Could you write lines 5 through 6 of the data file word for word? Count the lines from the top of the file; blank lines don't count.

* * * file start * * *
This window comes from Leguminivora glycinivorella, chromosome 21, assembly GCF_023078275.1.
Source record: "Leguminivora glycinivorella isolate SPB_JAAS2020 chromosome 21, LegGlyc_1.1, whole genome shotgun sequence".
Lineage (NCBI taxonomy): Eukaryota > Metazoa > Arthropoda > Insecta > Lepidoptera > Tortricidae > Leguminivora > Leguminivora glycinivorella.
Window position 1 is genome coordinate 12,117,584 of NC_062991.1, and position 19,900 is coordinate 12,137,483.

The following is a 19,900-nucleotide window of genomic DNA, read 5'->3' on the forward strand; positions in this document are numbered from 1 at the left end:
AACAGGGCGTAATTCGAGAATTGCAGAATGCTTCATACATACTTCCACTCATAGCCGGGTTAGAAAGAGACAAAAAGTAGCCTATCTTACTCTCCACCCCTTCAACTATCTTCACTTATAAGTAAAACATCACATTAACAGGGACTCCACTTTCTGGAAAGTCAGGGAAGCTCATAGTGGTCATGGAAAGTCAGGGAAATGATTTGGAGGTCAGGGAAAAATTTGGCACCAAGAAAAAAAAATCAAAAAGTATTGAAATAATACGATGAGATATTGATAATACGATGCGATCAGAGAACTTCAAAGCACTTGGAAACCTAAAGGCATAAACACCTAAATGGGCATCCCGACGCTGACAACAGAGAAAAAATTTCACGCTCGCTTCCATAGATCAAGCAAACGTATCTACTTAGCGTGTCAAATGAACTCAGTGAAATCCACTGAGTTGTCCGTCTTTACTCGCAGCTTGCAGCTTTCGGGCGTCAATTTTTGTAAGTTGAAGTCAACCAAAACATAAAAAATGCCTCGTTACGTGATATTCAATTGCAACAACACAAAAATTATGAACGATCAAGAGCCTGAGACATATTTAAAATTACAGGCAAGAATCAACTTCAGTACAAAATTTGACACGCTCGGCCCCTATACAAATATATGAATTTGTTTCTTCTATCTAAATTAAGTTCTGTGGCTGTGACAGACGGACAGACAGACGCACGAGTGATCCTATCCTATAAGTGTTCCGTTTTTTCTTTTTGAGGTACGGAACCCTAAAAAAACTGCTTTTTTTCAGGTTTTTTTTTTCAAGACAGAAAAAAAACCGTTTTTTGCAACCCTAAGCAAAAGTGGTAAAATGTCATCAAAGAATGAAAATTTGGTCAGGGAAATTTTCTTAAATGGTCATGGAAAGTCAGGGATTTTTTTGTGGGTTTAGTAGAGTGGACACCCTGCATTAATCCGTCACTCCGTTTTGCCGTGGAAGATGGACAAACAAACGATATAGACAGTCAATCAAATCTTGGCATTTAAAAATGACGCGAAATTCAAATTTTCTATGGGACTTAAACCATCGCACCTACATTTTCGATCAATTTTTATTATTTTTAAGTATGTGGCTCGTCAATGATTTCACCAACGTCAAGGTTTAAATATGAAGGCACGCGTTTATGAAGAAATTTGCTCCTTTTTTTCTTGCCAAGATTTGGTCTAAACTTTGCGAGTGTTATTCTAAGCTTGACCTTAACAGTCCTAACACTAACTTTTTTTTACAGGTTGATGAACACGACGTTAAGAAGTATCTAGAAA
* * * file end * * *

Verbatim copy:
The following is a 19,900-nucleotide window of genomic DNA, read 5'->3' on the forward strand; positions in this document are numbered from 1 at the left end:
AACAGGGCGTAATTCGAGAATTGCAGAATGCTTCATACATACTTCCACTCATAGCCGGGTTAGAAAGAGACAAAAAGTAGCCTATCTTACTCTCCACCCCTTCAACTATCTTCACTTATAAGTAAAACATCACATTAACAGGGACTCCACTTTCTGGAAAGTCAGGGAAGCTCATAGTGGTCATGGAAAGTCAGGGAAATGATTTGGAGGTCAGGGAAAAATTTGGCACCAAGAAAAAAAAATCAAAAAGTATTGAAATAATACGATGAGATATTGATAATACGATGCGATCAGAGAACTTCAAAGCACTTGGAAACCTAAAGGCATAAACACCTAAATGGGCATCCCGACGCTGACAACAGAGAAAAAATTTCACGCTCGCTTCCATAGATCAAGCAAACGTATCTACTTAGCGTGTCAAATGAACTCAGTGAAATCCACTGAGTTGTCCGTCTTTACTCGCAGCTTGCAGCTTTCGGGCGTCAATTTTTGTAAGTTGAAGTCAACCAAAACATAAAAAATGCCTCGTTACGTGATATTCAATTGCAACAACACAAAAATTATGAACGATCAAGAGCCTGAGACATATTTAAAATTACAGGCAAGAATCAACTTCAGTACAAAATTTGACACGCTCGGCCCCTATACAAATATATGAATTTGTTTCTTCTATCTAAATTAAGTTCTGTGGCTGTGACAGACGGACAGACAGACGCACGAGTGATCCTATCCTATAAGTGTTCCGTTTTTTCTTTTTGAGGTACGGAACCCTAAAAAAACTGCTTTTTTTCAGGTTTTTTTTTTCAAGACAGAAAAAAAACCGTTTTTTGCAACCCTAAGCAAAAGTGGTAAAATGTCATCAAAGAATGAAAATTTGGTCAGGGAAATTTTCTTAAATGGTCATGGAAAGTCAGGGATTTTTTTGTGGGTTTAGTAGAGTGGACACCCTGCATTAATCCGTCACTCCGTTTTGCCGTGGAAGATGGACAAACAAACGATATAGACAGTCAATCAAATCTTGGCATTTAAAAATGACGCGAAATTCAAATTTTCTATGGGACTTAAACCATCGCACCTACATTTTCGATCAATTTTTATTATTTTTAAGTATGTGGCTCGTCAATGATTTCACCAACGTCAAGGTTTAAATATGAAGGCACGCGTTTATGAAGAAATTTGCTCCTTTTTTTCTTGCCAAGATTTGGTCTAAACTTTGCGAGTGTTATTCTAAGCTTGACCTTAACAGTCCTAACACTAACTTTTTTTTACAGGTTGATGAACACGACGTTAAGAAGTATCTAGAAA